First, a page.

The SVT Focus.
sophistication. Even the base
ZX3 hatchback rises above the
econo-car morass with a supple
ride, slop-free steering, and a
predictability that borders on
The genius of the SVT Focus is that it doesn't forsake the
balance of the original in its quest for speed. The steering is
still weighty and minutely adjustable. The ride is smooth and
quick-witted. The car fairly snaps into turns. But now there's
a six-speed gearbox from German manufacturer Getrag, fancy
exhaust plumbing that lets the Focus keep its low-emissions-
vehicle rating, and dinner-plate-size disc brakes front and rear.
(The base Focus has ye olde drum brakes out back.) It also has stiffer
springs and shocks, and fatter anti-roll bars. But the high point is its grunty
170-horsepower four-cylinder engine, which shrinks the Focus's zero-to-6o
time by about two seconds and hums sweetly to its 7,zoo-rpm redline.
Cosmetically, SVT loaded the Focus with stuff you won't find at Pep
Boys: aluminum pedals, honeycomb-mesh inserts in the bumpers, and a
few options, such as a subwoofer-equipped stereo. And it all gets massaged
into place by an elite corps of engineers who charge less than $18,000 for
their work. So if you think the Focus looks tame, know that it provides out-
rageousness of another sort: unprecedented bang for the buck. 0
Reinventing the Wheels
The new 4WD: rear wheels that turn right and left, not just around
GENERAL MOTORS has just unveiled the most
useful bit of truck technology since the gun
rack. It's called Quadrasteer, and it can angle the back
wheels as well as the fronts, fire-engine-style. At low
speeds, the wheels astern turn opposite those abow,
for tighter U-turns and easier parallel parking. At
high speeds, the rear wheels steer in the same direc-
tion as the fronts, for stability during lane changes or
while being buffeted by passing semis. The system is currently under the bed of GMC's $44,000 Sierra
Denali pickup (above), but in the year ahead, all four wheels will be cranking on more of GM's garden-
variety pickups, with SUVs likely to follow soon. You may never execute a five-point turn again. — E.A.
Base price: s17,995
DOHC in-line four
Zero-60: 7.5 seconds (est.)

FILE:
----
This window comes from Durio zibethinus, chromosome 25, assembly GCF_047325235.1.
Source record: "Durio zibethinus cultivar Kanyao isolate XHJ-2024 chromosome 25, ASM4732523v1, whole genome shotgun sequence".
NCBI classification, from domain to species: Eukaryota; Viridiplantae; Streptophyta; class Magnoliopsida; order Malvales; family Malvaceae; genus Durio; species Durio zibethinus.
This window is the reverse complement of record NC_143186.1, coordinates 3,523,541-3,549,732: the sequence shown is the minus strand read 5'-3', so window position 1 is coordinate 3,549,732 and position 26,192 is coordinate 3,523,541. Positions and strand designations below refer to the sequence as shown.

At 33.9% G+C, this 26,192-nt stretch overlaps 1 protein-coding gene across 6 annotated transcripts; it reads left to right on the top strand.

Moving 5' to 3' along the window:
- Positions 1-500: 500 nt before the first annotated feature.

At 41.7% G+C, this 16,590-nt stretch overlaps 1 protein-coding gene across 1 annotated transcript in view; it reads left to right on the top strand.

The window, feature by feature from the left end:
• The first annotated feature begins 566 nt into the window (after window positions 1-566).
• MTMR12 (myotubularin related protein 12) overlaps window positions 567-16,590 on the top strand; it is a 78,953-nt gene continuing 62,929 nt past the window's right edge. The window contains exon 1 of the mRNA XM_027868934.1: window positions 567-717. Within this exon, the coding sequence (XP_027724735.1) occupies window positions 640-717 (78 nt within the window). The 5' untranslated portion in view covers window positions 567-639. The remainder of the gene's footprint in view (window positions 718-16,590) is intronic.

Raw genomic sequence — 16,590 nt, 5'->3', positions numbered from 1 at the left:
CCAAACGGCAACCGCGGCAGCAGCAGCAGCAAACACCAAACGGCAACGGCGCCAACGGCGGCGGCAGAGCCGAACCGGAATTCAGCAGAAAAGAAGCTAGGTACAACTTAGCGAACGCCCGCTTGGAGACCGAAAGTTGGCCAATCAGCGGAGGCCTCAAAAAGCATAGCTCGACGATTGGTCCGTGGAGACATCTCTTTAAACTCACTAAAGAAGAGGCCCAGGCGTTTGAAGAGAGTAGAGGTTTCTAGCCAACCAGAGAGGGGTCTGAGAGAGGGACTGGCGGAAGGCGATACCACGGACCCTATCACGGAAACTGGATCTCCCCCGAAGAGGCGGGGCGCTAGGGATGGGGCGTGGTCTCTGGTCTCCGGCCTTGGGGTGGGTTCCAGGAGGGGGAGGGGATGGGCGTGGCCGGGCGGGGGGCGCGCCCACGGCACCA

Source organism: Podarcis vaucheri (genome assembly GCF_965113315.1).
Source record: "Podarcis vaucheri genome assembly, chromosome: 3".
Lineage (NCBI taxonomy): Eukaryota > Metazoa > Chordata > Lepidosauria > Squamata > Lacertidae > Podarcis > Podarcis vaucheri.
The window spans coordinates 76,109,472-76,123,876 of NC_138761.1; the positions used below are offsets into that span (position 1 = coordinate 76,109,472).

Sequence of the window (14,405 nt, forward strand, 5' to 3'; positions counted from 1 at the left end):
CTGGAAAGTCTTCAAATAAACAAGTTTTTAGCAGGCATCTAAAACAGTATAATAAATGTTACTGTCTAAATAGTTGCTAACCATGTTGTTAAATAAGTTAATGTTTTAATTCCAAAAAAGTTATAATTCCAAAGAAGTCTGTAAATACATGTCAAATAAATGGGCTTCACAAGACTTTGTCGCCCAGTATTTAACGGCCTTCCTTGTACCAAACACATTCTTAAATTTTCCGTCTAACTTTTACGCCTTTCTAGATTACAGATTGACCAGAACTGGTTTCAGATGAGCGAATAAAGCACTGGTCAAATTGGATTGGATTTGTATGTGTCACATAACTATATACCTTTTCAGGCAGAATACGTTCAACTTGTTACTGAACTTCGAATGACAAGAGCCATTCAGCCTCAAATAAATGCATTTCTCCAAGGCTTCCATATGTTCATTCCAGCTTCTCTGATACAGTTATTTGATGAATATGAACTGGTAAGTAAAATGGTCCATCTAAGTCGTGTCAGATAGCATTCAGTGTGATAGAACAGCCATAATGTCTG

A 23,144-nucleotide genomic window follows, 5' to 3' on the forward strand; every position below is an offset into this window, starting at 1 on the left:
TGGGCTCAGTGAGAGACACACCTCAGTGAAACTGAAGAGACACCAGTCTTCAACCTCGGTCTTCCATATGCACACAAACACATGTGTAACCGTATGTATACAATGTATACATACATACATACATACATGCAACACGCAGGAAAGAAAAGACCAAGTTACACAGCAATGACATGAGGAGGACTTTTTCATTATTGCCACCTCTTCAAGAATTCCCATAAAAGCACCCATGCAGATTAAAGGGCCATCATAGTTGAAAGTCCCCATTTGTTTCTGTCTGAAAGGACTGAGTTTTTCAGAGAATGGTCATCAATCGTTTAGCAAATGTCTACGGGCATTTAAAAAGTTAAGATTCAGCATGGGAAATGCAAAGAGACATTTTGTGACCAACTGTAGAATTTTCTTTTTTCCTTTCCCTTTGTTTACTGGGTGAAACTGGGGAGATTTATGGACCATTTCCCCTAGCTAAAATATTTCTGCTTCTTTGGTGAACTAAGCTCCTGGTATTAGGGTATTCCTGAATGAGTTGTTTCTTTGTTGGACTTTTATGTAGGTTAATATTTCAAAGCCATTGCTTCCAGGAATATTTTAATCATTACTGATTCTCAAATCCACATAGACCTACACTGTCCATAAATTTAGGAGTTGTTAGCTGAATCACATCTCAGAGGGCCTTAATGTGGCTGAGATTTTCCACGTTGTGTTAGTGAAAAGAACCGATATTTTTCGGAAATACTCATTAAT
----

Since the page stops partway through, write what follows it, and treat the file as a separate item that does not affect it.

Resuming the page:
EPA (citylhighway): zs mpg/
34 mpg (est.)
Ford Pulls a Fast OneBMW KEEPS a small asylum of From the Special
horsepower-addled engineers on Vehicle Team comes
hand for special occasions. The
the newest, fastest,
crew has a mandate to tweak wor-
thy BMW products and market them under the sweetest bargain on
M imprint (as in M3 and M5). Mercedes-Benz the road
also retains an in-house tuner, AMG. Yet neither of these outfits distances
the exalted from the off-the-shelf the way Ford's Special Vehicle Team does.
SVT, for example, took the F-15o pickup and Dr. Frankensteined it into the
38o-horsepower, tire-chewing Lightning, known to its drivers as the
"Frighfning." They also crafted the Mustang Cobra R, whose V-8 is good
for 385 horsepower and as many dirty looks from the fuzz.
Led by a hammer-tongued engineer named John Coletti, the team basi-
cally creates one specially tuned vehicle per year. For 2002, to show what
SVT is capable of, Coletti asked his boys to turn their attention away
from the large-bore V-8 fuel swillers. It's not hard to imagine a bunker
somewhere in the bowels of the Ford Motor
Company, sweaty with engineers taking orders
from their leader:
"Okay, boys. We've done the Lightning."
The assembled crew nods.
"We've done the Mustang."
The gathered pump their fists and whoop.
"Now it's on to the Focus!"
One guy claps, by mistake.
The Focus is Ford's entry-level car, per-
ceived by many as the funky-looking replace-
ment for the unloved Escort. Coletti, however,
knows differently. "The Focus is a great car,"
he says, "waiting to be even greater." Under
its $12,000 commuter's cloak lurks a roadster's
CARS BY EDDIE ALTERMAN
MEN'S JOURNAL JANUARY 2002